Need Advice on Removing a Spinning Fairing Screw - BMW F800 Riders Forum & Registry



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  1. #1
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    Chris Bennett
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    Well, through my own impatience I mis-threaded a right rear fairing screw, gas tank side. It went in crooked and got stuck. When I try to remove it, its anchor spins and it will not back out. It now protrudes a bit and I cannot remove the fairing. I am looking for ideas to help me remove the screw and anchor.

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  3. #2
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    I didn't do that fastener but have done something similar, I always remember to not cross thread AFTER I do something like that! My first thought is to get a Dremel tool and carefully cut the head off the screw. Don't want to get it too hot as it would melt the plastic. Other idea is to hold the screw head with vicegrips and drill out the screw head. You will have to get another screw, order one or go to Home Depot or Lowes and get a similar one. Remember you are close to the fuel tank so work carefully.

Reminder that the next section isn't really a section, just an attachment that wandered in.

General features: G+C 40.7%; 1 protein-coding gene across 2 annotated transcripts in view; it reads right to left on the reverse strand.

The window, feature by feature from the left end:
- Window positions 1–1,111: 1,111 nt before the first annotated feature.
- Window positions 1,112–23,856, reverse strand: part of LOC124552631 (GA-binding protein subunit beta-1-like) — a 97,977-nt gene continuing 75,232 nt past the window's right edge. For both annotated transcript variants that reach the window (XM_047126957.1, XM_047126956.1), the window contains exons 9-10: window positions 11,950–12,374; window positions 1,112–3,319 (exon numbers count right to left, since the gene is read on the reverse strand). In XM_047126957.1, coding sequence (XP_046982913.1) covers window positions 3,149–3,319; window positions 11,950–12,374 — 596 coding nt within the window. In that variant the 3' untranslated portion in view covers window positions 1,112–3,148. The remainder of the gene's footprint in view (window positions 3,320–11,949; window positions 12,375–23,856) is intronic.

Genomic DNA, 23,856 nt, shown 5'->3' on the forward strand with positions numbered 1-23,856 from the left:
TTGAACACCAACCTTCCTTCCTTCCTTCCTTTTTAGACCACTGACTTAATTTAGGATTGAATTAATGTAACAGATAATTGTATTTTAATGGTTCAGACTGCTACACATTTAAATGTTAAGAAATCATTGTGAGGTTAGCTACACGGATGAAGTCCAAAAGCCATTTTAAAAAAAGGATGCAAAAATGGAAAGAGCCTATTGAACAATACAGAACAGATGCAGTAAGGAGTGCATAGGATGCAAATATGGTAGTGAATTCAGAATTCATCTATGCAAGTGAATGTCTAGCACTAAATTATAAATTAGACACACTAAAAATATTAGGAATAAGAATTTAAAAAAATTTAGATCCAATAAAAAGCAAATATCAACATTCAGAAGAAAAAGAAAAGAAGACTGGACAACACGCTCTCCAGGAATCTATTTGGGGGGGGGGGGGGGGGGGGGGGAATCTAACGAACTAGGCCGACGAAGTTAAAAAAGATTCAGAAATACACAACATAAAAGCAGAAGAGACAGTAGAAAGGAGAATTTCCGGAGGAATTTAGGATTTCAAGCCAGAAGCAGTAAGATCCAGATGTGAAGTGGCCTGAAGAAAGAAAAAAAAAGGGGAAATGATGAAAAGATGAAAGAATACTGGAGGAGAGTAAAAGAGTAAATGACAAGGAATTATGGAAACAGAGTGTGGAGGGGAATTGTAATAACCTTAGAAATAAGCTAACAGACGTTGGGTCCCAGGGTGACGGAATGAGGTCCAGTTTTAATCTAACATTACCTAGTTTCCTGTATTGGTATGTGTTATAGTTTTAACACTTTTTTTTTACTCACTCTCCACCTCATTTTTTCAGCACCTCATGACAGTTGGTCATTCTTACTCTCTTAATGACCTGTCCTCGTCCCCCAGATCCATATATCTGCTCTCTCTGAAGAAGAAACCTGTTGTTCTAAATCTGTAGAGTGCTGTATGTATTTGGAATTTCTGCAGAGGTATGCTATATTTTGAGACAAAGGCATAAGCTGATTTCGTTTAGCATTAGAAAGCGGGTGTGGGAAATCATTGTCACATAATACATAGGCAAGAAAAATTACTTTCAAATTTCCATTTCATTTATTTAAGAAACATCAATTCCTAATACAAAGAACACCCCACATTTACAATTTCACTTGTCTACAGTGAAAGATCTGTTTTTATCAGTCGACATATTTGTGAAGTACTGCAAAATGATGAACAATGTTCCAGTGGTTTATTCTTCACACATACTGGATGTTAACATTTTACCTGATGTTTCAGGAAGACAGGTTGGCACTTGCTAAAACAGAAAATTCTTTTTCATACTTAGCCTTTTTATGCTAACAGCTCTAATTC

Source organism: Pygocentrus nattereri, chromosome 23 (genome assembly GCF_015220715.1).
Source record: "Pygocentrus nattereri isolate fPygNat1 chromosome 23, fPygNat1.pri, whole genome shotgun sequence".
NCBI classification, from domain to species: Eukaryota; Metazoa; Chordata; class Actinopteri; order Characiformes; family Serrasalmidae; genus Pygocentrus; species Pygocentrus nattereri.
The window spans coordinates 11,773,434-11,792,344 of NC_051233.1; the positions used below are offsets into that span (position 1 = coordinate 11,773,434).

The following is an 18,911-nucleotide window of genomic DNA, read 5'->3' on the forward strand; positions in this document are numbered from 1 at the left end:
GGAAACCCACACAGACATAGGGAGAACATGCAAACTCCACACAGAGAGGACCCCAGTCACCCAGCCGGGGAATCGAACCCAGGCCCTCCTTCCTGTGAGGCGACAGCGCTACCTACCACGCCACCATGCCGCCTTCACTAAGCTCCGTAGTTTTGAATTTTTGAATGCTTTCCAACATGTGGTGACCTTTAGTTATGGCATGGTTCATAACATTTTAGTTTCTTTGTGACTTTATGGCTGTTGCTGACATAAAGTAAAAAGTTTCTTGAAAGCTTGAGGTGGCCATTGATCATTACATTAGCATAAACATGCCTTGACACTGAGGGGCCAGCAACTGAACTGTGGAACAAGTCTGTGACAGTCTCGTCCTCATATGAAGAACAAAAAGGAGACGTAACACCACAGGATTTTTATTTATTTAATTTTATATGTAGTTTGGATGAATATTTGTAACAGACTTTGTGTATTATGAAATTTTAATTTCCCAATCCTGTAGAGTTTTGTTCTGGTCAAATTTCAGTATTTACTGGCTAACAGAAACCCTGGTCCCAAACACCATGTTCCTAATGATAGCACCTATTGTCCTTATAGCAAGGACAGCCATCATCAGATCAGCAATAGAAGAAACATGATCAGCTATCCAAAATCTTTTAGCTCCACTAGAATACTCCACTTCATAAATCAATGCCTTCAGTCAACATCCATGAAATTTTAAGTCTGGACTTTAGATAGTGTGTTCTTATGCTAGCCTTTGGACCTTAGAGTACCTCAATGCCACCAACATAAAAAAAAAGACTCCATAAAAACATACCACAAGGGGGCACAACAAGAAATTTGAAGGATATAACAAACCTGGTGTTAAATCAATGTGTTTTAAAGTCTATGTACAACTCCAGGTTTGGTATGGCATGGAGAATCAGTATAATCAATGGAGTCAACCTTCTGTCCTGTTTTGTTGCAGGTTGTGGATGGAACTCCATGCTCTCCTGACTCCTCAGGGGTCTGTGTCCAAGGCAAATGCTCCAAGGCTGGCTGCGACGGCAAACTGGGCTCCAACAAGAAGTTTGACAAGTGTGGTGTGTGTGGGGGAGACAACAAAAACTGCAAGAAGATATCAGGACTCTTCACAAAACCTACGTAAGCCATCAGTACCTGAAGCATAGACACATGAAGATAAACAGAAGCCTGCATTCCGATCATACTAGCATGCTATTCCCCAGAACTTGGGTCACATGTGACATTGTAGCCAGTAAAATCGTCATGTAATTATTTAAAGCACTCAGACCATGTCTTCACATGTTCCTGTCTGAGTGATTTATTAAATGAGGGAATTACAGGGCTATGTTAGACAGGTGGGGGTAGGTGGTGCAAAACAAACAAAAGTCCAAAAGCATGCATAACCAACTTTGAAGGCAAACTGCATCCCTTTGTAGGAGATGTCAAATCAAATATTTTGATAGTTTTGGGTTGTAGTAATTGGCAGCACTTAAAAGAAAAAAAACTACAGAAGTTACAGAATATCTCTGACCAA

4. #3
    Runmyownlife's Avatar
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    Rather than a Dremel, which may be a bit tricky given the workspace, perhaps cut the head off with a hacksaw (a fine-toothed saw made for cutting metal.) I think you'd have more control and avoid damaging the plastic. You can protect the plastic by covering with tape.

    With the head cut off, the fairing can be removed. The extra visibility could provide some insight how to remove/repair the rest.
    Concrete remains undefeated. 

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  7. #4
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    Chris,
    Have just looked at my bike and the BMW parts diagrams. I believe that the screw goes into a threaded hole in the square tube of rear frame --- no nut / retainer listed.